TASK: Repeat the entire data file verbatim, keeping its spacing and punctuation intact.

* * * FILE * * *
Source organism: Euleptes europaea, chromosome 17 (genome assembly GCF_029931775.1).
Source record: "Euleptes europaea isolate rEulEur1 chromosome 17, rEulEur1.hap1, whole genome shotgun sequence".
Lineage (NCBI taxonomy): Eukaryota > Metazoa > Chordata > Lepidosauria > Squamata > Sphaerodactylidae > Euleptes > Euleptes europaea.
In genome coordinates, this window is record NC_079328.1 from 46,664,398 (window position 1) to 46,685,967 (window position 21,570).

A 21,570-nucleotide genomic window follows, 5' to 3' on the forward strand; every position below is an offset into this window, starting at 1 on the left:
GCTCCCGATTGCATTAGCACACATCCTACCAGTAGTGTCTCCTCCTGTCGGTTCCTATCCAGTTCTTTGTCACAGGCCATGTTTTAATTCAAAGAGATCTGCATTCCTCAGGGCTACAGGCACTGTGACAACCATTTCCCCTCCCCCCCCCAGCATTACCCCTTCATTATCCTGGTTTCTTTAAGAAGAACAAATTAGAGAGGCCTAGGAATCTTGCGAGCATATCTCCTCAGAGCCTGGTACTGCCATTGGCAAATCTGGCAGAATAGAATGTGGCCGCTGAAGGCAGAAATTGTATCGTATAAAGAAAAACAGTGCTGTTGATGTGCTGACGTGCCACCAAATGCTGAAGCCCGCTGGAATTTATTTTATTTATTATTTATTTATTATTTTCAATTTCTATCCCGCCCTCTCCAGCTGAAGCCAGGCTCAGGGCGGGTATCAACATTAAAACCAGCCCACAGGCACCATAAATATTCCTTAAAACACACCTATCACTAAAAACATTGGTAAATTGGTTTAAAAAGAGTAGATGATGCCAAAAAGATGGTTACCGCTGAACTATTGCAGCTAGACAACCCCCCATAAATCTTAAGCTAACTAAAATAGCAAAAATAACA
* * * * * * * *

Source organism: Euleptes europaea, chromosome 17 (genome assembly GCF_029931775.1).
Source record: "Euleptes europaea isolate rEulEur1 chromosome 17, rEulEur1.hap1, whole genome shotgun sequence".
Lineage (NCBI taxonomy): Eukaryota > Metazoa > Chordata > Lepidosauria > Squamata > Sphaerodactylidae > Euleptes > Euleptes europaea.
In genome coordinates, this window is record NC_079328.1 from 46,664,398 (window position 1) to 46,685,967 (window position 21,570).

A 21,570-nucleotide genomic window follows, 5' to 3' on the forward strand; every position below is an offset into this window, starting at 1 on the left:
GCTCCCGATTGCATTAGCACACATCCTACCAGTAGTGTCTCCTCCTGTCGGTTCCTATCCAGTTCTTTGTCACAGGCCATGTTTTAATTCAAAGAGATCTGCATTCCTCAGGGCTACAGGCACTGTGACAACCATTTCCCCTCCCCCCCCCAGCATTACCCCTTCATTATCCTGGTTTCTTTAAGAAGAACAAATTAGAGAGGCCTAGGAATCTTGCGAGCATATCTCCTCAGAGCCTGGTACTGCCATTGGCAAATCTGGCAGAATAGAATGTGGCCGCTGAAGGCAGAAATTGTATCGTATAAAGAAAAACAGTGCTGTTGATGTGCTGACGTGCCACCAAATGCTGAAGCCCGCTGGAATTTATTTTATTTATTATTTATTTATTATTTTCAATTTCTATCCCGCCCTCTCCAGCTGAAGCCAGGCTCAGGGCGGGTATCAACATTAAAACCAGCCCACAGGCACCATAAATATTCCTTAAAACACACCTATCACTAAAAACATTGGTAAATTGGTTTAAAAAGAGTAGATGATGCCAAAAAGATGGTTACCGCTGAACTATTGCAGCTAGACAACCCCCCATAAATCTTAAGCTAACTAAAATAGCAAAAATAACA